A friend from high school reached out to tell me that her biological mother had died. She told me that the whole thing had been a nightmare and that I should write about it.
Here is Cheryl’s story, part of November’s #flipthescript series in which adoptees take over the microphone.
Image: Tracy Hammond
How I Got Informally Adopted
Cheryl: My memories start at age 5. My mom, Connie, had four more children after me: Viki, twins Mark and Mike, and Richard.
Connie was a partier and was gone most nights. My siblings and I were hungry, we were dirty and we were neglected. I once almost killed my little sister Viki by giving her a bottle of baby aspirin because Connie was out lookin’ for love.
Eventually social services stepped in. Connie kept Viki but gave up the twins and Richard to Colorado Christian Home. As for me? A couple who eventually became my parents had seen me at their church, where Connie would send me to beg for money, food, whatever. This couple informally adopted me with Connie’s blessing. Connie kept trying to get money from them for years. Eventually my adoptive parents got a lawyer and fought for me.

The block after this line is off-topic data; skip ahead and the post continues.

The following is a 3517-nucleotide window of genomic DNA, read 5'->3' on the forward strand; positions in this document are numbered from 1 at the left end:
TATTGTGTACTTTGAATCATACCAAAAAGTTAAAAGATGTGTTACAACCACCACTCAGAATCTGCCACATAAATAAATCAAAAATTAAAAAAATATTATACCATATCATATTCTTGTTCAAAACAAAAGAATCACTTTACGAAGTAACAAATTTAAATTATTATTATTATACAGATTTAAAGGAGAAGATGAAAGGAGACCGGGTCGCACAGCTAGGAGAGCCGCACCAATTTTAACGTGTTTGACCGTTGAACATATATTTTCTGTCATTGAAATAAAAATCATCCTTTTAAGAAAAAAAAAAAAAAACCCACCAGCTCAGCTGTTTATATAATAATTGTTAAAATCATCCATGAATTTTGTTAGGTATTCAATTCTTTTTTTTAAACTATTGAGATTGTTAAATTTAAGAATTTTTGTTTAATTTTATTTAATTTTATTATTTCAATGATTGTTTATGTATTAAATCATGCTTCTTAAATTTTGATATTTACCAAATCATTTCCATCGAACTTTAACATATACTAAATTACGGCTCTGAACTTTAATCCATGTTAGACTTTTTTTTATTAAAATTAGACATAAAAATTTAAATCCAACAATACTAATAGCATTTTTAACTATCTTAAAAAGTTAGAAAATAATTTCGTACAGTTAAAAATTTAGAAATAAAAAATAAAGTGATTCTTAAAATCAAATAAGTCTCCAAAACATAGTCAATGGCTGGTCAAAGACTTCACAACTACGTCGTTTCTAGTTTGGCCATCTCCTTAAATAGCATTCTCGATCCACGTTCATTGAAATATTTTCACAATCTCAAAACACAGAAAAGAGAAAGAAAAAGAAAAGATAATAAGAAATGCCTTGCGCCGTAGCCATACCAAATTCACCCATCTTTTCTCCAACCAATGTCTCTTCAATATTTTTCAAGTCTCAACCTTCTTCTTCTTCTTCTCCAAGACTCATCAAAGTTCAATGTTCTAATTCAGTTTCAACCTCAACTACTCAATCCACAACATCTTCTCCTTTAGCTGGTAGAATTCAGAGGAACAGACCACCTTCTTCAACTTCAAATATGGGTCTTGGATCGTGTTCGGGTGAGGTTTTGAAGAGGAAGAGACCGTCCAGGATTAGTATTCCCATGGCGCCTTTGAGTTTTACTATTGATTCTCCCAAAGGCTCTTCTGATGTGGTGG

Anne Heffron is a highly gifted writer. In fact, she’s spent decades teaching writing to others, amid her own struggles around identity, brokenness, self-destructive habits, and conflicting emotions about her own mother (it’s mere coincidence that my last post was on the Happy/Sad of adoption). Her memoir and first book, You Don’t Look Adopted, was published four months ago (though Anne is already an accomplished screenwriter), and I have just recently begun reading it.
Writing her memoir — finally — about the things most pressing but most difficult to talk about is but one of the therapies Anne has pursued in her quest for wholeness and self-worth.